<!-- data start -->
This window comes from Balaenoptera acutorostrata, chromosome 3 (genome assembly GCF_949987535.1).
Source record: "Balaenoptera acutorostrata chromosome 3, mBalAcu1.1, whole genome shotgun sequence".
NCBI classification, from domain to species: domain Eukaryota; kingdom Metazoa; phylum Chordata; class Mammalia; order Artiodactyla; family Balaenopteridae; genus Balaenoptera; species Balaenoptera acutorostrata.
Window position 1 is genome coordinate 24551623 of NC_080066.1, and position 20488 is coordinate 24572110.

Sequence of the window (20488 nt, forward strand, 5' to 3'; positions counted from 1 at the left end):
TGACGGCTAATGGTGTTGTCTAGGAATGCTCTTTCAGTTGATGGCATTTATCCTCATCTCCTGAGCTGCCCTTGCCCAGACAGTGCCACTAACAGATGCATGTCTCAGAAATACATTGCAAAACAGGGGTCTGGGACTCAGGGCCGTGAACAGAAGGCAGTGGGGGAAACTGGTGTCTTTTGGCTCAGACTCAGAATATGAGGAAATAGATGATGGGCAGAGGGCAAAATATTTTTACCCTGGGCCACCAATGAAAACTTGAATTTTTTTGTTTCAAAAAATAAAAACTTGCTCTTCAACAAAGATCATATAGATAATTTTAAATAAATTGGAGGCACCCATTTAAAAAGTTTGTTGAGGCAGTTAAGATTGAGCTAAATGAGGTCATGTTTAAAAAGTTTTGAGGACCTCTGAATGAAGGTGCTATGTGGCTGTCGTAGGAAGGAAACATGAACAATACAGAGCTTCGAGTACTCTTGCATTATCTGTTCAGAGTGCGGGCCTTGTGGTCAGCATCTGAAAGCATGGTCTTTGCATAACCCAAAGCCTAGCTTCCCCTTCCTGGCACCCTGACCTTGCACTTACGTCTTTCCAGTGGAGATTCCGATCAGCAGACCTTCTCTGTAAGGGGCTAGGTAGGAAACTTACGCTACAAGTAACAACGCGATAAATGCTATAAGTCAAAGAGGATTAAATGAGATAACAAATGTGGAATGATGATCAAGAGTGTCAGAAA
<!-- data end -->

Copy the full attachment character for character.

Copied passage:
This window comes from Balaenoptera acutorostrata, chromosome 3 (genome assembly GCF_949987535.1).
Source record: "Balaenoptera acutorostrata chromosome 3, mBalAcu1.1, whole genome shotgun sequence".
NCBI classification, from domain to species: domain Eukaryota; kingdom Metazoa; phylum Chordata; class Mammalia; order Artiodactyla; family Balaenopteridae; genus Balaenoptera; species Balaenoptera acutorostrata.
Window position 1 is genome coordinate 24551623 of NC_080066.1, and position 20488 is coordinate 24572110.

Sequence of the window (20488 nt, forward strand, 5' to 3'; positions counted from 1 at the left end):
TGACGGCTAATGGTGTTGTCTAGGAATGCTCTTTCAGTTGATGGCATTTATCCTCATCTCCTGAGCTGCCCTTGCCCAGACAGTGCCACTAACAGATGCATGTCTCAGAAATACATTGCAAAACAGGGGTCTGGGACTCAGGGCCGTGAACAGAAGGCAGTGGGGGAAACTGGTGTCTTTTGGCTCAGACTCAGAATATGAGGAAATAGATGATGGGCAGAGGGCAAAATATTTTTACCCTGGGCCACCAATGAAAACTTGAATTTTTTTGTTTCAAAAAATAAAAACTTGCTCTTCAACAAAGATCATATAGATAATTTTAAATAAATTGGAGGCACCCATTTAAAAAGTTTGTTGAGGCAGTTAAGATTGAGCTAAATGAGGTCATGTTTAAAAAGTTTTGAGGACCTCTGAATGAAGGTGCTATGTGGCTGTCGTAGGAAGGAAACATGAACAATACAGAGCTTCGAGTACTCTTGCATTATCTGTTCAGAGTGCGGGCCTTGTGGTCAGCATCTGAAAGCATGGTCTTTGCATAACCCAAAGCCTAGCTTCCCCTTCCTGGCACCCTGACCTTGCACTTACGTCTTTCCAGTGGAGATTCCGATCAGCAGACCTTCTCTGTAAGGGGCTAGGTAGGAAACTTACGCTACAAGTAACAACGCGATAAATGCTATAAGTCAAAGAGGATTAAATGAGATAACAAATGTGGAATGATGATCAAGAGTGTCAGAAA